Question 2: (a) What are the postulates of Bohr’s atomic model?
(b) How can Bohr’s model of atom be applied to hydrogen atom to calculate the radius of the nth shell?
(c) Derive expressions using Bohr’s model, for energy difference (ΔE), frequency ν, and wave number in hydrogen atom.
(d) How does Bohr’s model explain the hydrogen spectrum?
(e) What are the short comings of Bohr’s atomic model?
Bohr’s Postulates of Atomic Model
Bohr said the electron could not have just any value as we assume classically. He assumed the energy of electron is quantized, i-e, having some specific values. The postulates of his theory are summarized as follow;
- Electrons revolve around the nucleus in fixed circular paths, called orbits or shells. Each orbit is associated with a definite amount of energy. (It means electron cannot revolve in any path in-between two orbits as its energy is not continuous.)
- When electron is in its own particular orbit, it neither radiates nor absorbs energy. However, when it goes from one orbit to another, it emits or absorbs energy so that its energy is equal to the energy of its new orbit.
- When the electron jumps from a lower orbit to a higher orbit it absorbs energy (as the energy of the higher orbit is more) and when it jumps from a higher orbit to a lower orbit it emits energy (as the energy of lower orbit is less than the higher one.) The emission or absorption of energy is equal to the difference of energies, ΔE, of both the orbits. Mathematically, ΔE = E2 – E1 = hν, where h is Planck’s constant (= 6.6262 × 10-34 Js), E2 is the energy of the orbit from where it jumps E1 is the energy of the orbit where it goes.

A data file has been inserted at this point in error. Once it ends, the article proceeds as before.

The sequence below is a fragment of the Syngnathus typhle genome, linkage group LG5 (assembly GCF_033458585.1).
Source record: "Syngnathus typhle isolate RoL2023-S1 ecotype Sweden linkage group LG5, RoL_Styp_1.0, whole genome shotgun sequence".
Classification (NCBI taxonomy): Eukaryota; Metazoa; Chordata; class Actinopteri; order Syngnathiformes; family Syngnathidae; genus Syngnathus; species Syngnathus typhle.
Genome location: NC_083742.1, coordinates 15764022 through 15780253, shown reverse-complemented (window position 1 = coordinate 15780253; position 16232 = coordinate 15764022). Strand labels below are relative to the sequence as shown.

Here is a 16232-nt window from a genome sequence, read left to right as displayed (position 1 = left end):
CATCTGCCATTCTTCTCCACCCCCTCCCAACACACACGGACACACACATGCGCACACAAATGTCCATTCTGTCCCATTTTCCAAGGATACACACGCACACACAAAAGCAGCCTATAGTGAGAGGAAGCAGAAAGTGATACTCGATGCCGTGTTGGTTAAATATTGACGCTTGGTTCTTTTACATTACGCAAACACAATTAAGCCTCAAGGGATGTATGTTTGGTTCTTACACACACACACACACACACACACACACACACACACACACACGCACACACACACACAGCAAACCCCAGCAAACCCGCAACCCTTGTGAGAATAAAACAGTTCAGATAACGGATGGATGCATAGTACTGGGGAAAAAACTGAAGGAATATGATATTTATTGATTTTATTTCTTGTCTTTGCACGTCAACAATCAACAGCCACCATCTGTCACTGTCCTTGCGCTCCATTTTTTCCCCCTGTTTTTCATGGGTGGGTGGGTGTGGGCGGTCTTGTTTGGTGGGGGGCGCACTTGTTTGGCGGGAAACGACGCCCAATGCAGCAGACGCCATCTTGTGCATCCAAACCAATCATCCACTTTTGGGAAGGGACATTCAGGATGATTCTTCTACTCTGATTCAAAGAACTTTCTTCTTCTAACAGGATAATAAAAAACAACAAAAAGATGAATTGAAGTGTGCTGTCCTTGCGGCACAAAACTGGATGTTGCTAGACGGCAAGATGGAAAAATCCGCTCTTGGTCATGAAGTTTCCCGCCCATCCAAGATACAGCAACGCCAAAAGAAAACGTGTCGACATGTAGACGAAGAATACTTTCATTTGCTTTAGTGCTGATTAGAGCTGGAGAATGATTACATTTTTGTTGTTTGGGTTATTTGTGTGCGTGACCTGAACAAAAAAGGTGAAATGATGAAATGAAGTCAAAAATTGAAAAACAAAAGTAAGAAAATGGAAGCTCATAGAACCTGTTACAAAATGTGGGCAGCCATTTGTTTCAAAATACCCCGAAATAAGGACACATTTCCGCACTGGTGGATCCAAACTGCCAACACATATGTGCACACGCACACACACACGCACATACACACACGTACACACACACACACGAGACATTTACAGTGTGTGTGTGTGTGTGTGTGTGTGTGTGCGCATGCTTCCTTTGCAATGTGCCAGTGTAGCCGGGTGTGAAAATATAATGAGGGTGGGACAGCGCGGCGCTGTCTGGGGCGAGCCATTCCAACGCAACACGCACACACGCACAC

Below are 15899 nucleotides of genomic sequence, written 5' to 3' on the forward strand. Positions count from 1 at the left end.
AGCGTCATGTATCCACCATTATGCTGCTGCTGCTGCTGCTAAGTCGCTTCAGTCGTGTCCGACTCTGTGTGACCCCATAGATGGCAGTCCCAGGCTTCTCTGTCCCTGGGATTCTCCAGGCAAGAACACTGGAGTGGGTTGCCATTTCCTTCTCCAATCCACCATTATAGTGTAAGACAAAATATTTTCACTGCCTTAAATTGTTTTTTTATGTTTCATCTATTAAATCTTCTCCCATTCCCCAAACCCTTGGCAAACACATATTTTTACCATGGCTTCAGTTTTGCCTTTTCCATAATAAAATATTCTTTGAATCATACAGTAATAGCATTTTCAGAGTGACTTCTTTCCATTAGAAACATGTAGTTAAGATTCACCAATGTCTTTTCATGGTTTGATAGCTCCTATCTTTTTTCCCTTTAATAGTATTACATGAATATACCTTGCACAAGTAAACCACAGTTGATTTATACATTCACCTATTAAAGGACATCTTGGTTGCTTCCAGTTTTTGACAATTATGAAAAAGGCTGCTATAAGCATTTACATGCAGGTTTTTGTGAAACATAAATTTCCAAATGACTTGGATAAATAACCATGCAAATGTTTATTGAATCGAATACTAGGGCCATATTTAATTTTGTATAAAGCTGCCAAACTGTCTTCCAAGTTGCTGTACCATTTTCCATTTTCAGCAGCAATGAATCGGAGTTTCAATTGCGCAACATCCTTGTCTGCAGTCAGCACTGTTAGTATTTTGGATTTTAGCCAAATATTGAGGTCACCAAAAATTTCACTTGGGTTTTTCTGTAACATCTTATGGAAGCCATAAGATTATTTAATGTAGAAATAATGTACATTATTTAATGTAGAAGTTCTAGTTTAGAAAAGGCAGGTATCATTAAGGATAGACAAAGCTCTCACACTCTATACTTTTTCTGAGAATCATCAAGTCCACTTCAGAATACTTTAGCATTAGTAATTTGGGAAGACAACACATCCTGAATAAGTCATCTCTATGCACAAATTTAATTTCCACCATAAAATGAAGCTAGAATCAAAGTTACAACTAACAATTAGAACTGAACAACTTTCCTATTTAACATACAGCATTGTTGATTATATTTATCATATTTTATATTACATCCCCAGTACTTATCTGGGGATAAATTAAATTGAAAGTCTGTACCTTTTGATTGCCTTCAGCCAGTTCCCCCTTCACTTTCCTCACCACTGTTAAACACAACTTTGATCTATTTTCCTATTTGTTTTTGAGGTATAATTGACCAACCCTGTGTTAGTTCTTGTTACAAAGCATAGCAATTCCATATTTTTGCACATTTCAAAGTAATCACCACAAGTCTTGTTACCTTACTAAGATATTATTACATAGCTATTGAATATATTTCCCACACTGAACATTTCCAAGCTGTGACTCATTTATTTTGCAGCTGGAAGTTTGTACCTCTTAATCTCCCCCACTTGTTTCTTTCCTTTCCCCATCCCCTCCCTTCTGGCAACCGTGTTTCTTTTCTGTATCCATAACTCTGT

- The angular momentum (=mvr) of electron in the hydrogen atom is quantized and its value is integral multiple of h/2π. Thus, mvr = n(h/2π), where n = 1, 2, 3, … . (This means 0.5h/2π or 0.7h/2π etc are not possible).
(b) Calculation of the radius of electron of Bohr’s orbit of H
Let charge on electron (= charge on a proton in magnitude) is e. If the Z is the number of protons in the nucleus, then charge of the nucleus is Ze. Let the electron revolves around the nucleus in a circular path of radius r; the distance between electron and nucleus is r. There must be an electrostatic force between the electron and nucleus which is given by the Coulomb’s law as,
Here k is a constant an its value is ( ). ϵ0 is called the permittivity of free space and its value is 8.85×10-12 C2 J-1 m-1. So put the values in equation (1),
This force acts as the centripetal force for the circular motion of electron and equal to the centrifugal force of the system, . Hence,
Simplifying for ‘r’,
Velocity of the electron cannot be easily calculated. However, if Bohr postulate that the angular momentum of the electron is quantized is applied, the velocity can be measured in measurable quantities. Hence,
Now put this value of v2 in equation (3).
Divide both sides by r2,
Take the reciprocal of both sides,
We know for hydrogen atom, Z = 1. Therefore, for the nth orbital of hydrogen atom,